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Mapping the Town
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Wednesday, 11am - 11.30am
The programme that uncovers the history of a town through the geographical clues found in its streets. With the help of local experts, archaeologist Julian Richards picks over the bones of each town in order to discover its origins and the course of its development over the years. This is an original way of exploring the history of a town which offers new and often surprising insight and brings to life the unique character of each place.
Begins 10 August 2005 for six weeks
Prog 6 Whitby

 Used as the setting for Bram Stoker's Dracula  and sought out for its great fish and chips, there is much more to this fishing town than fiction and food.

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Prog 5 Chipping Camden

 Archaeologist Julian Richards examines how agricultural decline and the fashion for wildscape made this Cotswold village the perfect home for the Arts and Crafts movement at the beginning of the 20th century. But what lasting effect did these artists have on the streetscape, and why does the 21st century visitor see a town centre that's apparently changed very little in 500 years?
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Prog 4. Bournemouth

The archetype of a seaside town, Bournemouth, was purpose built. It didn't exist until the early 1800s and was planned and controlled meticulously. Once a restricted town of large villas and genteel folk, it has adapted and evolved through the ages to become the hot spot it is today.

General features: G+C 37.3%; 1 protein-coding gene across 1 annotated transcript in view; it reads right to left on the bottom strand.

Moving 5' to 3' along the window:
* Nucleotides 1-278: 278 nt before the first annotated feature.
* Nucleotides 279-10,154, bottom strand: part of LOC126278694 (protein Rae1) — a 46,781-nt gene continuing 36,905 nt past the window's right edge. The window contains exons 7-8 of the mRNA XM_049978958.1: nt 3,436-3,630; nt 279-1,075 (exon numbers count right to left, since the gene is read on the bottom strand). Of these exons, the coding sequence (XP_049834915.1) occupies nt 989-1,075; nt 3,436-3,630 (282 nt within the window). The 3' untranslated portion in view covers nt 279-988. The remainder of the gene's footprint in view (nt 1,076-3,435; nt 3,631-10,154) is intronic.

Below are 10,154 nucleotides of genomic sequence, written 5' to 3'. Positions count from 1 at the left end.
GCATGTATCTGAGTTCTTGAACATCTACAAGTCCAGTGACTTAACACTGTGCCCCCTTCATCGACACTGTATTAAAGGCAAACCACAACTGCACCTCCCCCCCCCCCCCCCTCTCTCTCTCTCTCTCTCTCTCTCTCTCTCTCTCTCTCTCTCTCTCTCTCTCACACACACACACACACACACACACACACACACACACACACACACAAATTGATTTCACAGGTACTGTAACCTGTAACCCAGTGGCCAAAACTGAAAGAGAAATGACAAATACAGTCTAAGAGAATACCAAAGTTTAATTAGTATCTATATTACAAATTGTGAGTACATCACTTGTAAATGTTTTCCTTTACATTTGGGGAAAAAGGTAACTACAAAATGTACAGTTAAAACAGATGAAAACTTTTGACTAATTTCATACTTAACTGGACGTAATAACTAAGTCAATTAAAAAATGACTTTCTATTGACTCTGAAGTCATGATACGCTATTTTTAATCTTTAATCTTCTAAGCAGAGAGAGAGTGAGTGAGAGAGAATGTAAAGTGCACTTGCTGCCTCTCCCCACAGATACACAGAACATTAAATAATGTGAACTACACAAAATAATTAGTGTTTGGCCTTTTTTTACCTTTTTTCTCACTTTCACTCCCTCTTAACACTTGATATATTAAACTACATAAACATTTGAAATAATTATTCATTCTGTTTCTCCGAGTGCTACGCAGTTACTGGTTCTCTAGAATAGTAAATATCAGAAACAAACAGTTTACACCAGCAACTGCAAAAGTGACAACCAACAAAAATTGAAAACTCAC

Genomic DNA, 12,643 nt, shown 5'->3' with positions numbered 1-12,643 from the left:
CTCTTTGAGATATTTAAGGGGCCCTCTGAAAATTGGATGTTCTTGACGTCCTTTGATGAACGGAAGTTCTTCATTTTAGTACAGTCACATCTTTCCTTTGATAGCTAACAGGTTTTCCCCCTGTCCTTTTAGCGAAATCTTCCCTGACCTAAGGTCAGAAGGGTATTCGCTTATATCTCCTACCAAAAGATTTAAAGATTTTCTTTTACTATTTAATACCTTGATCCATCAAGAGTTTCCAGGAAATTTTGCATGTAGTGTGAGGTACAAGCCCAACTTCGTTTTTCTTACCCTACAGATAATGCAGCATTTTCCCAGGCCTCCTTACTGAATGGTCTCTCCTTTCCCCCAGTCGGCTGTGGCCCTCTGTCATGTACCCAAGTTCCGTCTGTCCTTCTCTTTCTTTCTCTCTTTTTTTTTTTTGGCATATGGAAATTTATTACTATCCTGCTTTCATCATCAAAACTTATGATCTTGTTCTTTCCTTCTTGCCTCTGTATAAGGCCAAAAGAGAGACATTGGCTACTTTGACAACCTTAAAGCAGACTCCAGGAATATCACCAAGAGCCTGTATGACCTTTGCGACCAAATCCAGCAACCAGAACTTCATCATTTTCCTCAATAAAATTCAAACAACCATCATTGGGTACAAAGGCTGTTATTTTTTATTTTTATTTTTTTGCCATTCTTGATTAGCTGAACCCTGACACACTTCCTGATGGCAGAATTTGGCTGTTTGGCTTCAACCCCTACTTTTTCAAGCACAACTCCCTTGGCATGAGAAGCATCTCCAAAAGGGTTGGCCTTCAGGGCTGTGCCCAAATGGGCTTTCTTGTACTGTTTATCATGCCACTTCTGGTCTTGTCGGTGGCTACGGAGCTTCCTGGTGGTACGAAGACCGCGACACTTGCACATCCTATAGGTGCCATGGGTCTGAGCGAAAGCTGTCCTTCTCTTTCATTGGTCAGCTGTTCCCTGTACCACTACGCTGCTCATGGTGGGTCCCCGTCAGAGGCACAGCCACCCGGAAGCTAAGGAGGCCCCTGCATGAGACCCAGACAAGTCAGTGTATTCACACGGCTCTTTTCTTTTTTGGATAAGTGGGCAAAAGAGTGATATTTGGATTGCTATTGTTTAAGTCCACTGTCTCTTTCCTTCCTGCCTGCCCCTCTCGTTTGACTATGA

Julian Richards traces the roots of the town from smuggling paradise to disco heaven and meets some of the characters who shaped it.
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Prog 3. Stirling

It is said 'whoever controls Stirling controls Scotland'. It lies at the strategic heart of the country and owes its history to the bridge that crosses the nearby River Forth. The bridge was the only practical way to cross the river and it was fought over for centuries. The Wallace monument casts its shadow over the city and a statue of Robert the Bruce stands proudly at the foot of the castle.

So was Stirling just a conduit to the castle? Or did it emerge into the light and build a life of its own? Julian Richards takes a trip through Stirling to investigate its royal past. 
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Prog 2. Stratford-upon-Avon

What would Stratford be without Shakespeare? The modern town may have the Bard to thank for its prosperity, but what has the working market town lost in its conversion into a literary shrine? Julian Richards discovers a Medieval street plan behind the fake Elizabethan façades, and weighs up the benefits and the costs of 'Bard-olatry'.
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Prog 1. Blaenavon

Blaenavon in South Wales is a town built on iron. Families had scratched a living mining iron ore in the hills around Blaenavon since Norman times but it was small scale and barely provided a living. But the coming of the industrial revolution changed everything.

Thousands came seeking work in the new foundries of South Wales and soon Blaenavon had enough residents to support 48 pubs and 18 chapels and a town was born. Julian travels to Wales to tell the story of the industrial revolution and map the building of Blaenavon.
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